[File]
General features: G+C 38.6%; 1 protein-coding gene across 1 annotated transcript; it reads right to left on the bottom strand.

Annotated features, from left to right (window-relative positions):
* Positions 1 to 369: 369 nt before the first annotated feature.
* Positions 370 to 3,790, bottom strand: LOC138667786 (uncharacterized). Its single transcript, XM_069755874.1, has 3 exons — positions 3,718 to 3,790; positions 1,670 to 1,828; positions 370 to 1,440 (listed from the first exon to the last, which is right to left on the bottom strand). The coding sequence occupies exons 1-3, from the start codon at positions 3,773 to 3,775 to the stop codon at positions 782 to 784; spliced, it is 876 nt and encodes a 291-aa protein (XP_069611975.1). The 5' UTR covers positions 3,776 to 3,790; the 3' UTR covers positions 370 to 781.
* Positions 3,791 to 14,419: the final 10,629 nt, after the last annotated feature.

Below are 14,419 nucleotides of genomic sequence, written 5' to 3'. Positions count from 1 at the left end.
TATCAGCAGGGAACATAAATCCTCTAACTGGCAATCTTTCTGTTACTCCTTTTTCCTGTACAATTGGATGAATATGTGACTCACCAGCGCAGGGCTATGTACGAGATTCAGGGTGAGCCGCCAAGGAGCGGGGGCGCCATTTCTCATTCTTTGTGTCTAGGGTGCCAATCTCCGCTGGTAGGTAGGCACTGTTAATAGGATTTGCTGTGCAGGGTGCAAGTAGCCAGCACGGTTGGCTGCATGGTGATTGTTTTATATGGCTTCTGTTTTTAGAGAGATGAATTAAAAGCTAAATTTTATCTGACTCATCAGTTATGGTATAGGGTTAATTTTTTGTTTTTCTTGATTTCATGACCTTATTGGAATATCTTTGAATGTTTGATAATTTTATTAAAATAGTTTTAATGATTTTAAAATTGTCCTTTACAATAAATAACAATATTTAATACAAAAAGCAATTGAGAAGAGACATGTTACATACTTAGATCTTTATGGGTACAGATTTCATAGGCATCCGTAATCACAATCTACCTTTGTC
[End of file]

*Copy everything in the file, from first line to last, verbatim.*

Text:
General features: G+C 38.6%; 1 protein-coding gene across 1 annotated transcript; it reads right to left on the bottom strand.

Annotated features, from left to right (window-relative positions):
* Positions 1 to 369: 369 nt before the first annotated feature.
* Positions 370 to 3,790, bottom strand: LOC138667786 (uncharacterized). Its single transcript, XM_069755874.1, has 3 exons — positions 3,718 to 3,790; positions 1,670 to 1,828; positions 370 to 1,440 (listed from the first exon to the last, which is right to left on the bottom strand). The coding sequence occupies exons 1-3, from the start codon at positions 3,773 to 3,775 to the stop codon at positions 782 to 784; spliced, it is 876 nt and encodes a 291-aa protein (XP_069611975.1). The 5' UTR covers positions 3,776 to 3,790; the 3' UTR covers positions 370 to 781.
* Positions 3,791 to 14,419: the final 10,629 nt, after the last annotated feature.

Below are 14,419 nucleotides of genomic sequence, written 5' to 3'. Positions count from 1 at the left end.
TATCAGCAGGGAACATAAATCCTCTAACTGGCAATCTTTCTGTTACTCCTTTTTCCTGTACAATTGGATGAATATGTGACTCACCAGCGCAGGGCTATGTACGAGATTCAGGGTGAGCCGCCAAGGAGCGGGGGCGCCATTTCTCATTCTTTGTGTCTAGGGTGCCAATCTCCGCTGGTAGGTAGGCACTGTTAATAGGATTTGCTGTGCAGGGTGCAAGTAGCCAGCACGGTTGGCTGCATGGTGATTGTTTTATATGGCTTCTGTTTTTAGAGAGATGAATTAAAAGCTAAATTTTATCTGACTCATCAGTTATGGTATAGGGTTAATTTTTTGTTTTTCTTGATTTCATGACCTTATTGGAATATCTTTGAATGTTTGATAATTTTATTAAAATAGTTTTAATGATTTTAAAATTGTCCTTTACAATAAATAACAATATTTAATACAAAAAGCAATTGAGAAGAGACATGTTACATACTTAGATCTTTATGGGTACAGATTTCATAGGCATCCGTAATCACAATCTACCTTTGTC